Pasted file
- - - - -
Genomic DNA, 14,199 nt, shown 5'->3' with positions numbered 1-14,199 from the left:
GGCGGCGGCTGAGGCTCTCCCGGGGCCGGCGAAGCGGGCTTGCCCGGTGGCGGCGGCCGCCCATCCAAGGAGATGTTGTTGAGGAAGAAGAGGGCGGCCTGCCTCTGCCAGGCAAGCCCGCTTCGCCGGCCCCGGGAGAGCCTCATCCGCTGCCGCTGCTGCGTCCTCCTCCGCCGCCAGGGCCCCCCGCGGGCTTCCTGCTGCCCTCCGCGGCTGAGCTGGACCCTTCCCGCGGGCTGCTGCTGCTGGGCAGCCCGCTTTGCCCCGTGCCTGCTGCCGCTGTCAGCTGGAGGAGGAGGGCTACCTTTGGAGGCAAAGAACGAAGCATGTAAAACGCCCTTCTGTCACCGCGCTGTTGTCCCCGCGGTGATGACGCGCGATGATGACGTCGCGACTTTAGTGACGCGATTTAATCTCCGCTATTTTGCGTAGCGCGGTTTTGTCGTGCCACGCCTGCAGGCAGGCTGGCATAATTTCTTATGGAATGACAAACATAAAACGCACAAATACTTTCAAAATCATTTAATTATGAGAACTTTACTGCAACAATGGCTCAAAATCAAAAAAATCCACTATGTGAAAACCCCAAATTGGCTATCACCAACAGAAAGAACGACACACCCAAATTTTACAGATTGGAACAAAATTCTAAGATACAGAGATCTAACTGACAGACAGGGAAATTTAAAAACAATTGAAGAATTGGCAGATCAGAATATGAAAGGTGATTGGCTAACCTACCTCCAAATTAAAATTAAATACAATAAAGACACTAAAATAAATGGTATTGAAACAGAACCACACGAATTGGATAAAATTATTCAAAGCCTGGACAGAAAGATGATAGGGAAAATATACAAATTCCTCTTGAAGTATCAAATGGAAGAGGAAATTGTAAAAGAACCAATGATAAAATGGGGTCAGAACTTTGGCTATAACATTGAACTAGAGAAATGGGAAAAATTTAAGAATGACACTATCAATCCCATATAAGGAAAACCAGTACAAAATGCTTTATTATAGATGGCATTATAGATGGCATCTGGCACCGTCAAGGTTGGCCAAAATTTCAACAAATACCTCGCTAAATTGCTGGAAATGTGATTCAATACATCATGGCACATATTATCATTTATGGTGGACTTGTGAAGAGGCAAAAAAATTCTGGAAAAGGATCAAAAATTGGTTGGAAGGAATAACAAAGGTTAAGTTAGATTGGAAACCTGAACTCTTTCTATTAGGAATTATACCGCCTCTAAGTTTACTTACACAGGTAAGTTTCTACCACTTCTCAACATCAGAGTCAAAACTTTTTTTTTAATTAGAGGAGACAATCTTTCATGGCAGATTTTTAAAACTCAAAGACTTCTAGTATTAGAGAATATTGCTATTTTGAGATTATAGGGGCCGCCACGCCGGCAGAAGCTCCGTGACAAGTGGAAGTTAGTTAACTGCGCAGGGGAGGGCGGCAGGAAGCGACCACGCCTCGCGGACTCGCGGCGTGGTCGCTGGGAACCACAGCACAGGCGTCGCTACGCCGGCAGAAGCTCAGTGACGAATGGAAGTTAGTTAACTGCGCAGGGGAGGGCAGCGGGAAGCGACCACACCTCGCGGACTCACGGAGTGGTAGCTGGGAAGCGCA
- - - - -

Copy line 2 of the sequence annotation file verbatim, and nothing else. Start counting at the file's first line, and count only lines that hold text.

GGCGGCGGCTGAGGCTCTCCCGGGGCCGGCGAAGCGGGCTTGCCCGGTGGCGGCGGCCGCCCATCCAAGGAGATGTTGTTGAGGAAGAAGAGGGCGGCCTGCCTCTGCCAGGCAAGCCCGCTTCGCCGGCCCCGGGAGAGCCTCATCCGCTGCCGCTGCTGCGTCCTCCTCCGCCGCCAGGGCCCCCCGCGGGCTTCCTGCTGCCCTCCGCGGCTGAGCTGGACCCTTCCCGCGGGCTGCTGCTGCTGGGCAGCCCGCTTTGCCCCGTGCCTGCTGCCGCTGTCAGCTGGAGGAGGAGGGCTACCTTTGGAGGCAAAGAACGAAGCATGTAAAACGCCCTTCTGTCACCGCGCTGTTGTCCCCGCGGTGATGACGCGCGATGATGACGTCGCGACTTTAGTGACGCGATTTAATCTCCGCTATTTTGCGTAGCGCGGTTTTGTCGTGCCACGCCTGCAGGCAGGCTGGCATAATTTCTTATGGAATGACAAACATAAAACGCACAAATACTTTCAAAATCATTTAATTATGAGAACTTTACTGCAACAATGGCTCAAAATCAAAAAAATCCACTATGTGAAAACCCCAAATTGGCTATCACCAACAGAAAGAACGACACACCCAAATTTTACAGATTGGAACAAAATTCTAAGATACAGAGATCTAACTGACAGACAGGGAAATTTAAAAACAATTGAAGAATTGGCAGATCAGAATATGAAAGGTGATTGGCTAACCTACCTCCAAATTAAAATTAAATACAATAAAGACACTAAAATAAATGGTATTGAAACAGAACCACACGAATTGGATAAAATTATTCAAAGCCTGGACAGAAAGATGATAGGGAAAATATACAAATTCCTCTTGAAGTATCAAATGGAAGAGGAAATTGTAAAAGAACCAATGATAAAATGGGGTCAGAACTTTGGCTATAACATTGAACTAGAGAAATGGGAAAAATTTAAGAATGACACTATCAATCCCATATAAGGAAAACCAGTACAAAATGCTTTATTATAGATGGCATTATAGATGGCATCTGGCACCGTCAAGGTTGGCCAAAATTTCAACAAATACCTCGCTAAATTGCTGGAAATGTGATTCAATACATCATGGCACATATTATCATTTATGGTGGACTTGTGAAGAGGCAAAAAAATTCTGGAAAAGGATCAAAAATTGGTTGGAAGGAATAACAAAGGTTAAGTTAGATTGGAAACCTGAACTCTTTCTATTAGGAATTATACCGCCTCTAAGTTTACTTACACAGGTAAGTTTCTACCACTTCTCAACATCAGAGTCAAAACTTTTTTTTTAATTAGAGGAGACAATCTTTCATGGCAGATTTTTAAAACTCAAAGACTTCTAGTATTAGAGAATATTGCTATTTTGAGATTATAGGGGCCGCCACGCCGGCAGAAGCTCCGTGACAAGTGGAAGTTAGTTAACTGCGCAGGGGAGGGCGGCAGGAAGCGACCACGCCTCGCGGACTCGCGGCGTGGTCGCTGGGAACCACAGCACAGGCGTCGCTACGCCGGCAGAAGCTCAGTGACGAATGGAAGTTAGTTAACTGCGCAGGGGAGGGCAGCGGGAAGCGACCACACCTCGCGGACTCACGGAGTGGTAGCTGGGAAGCGCA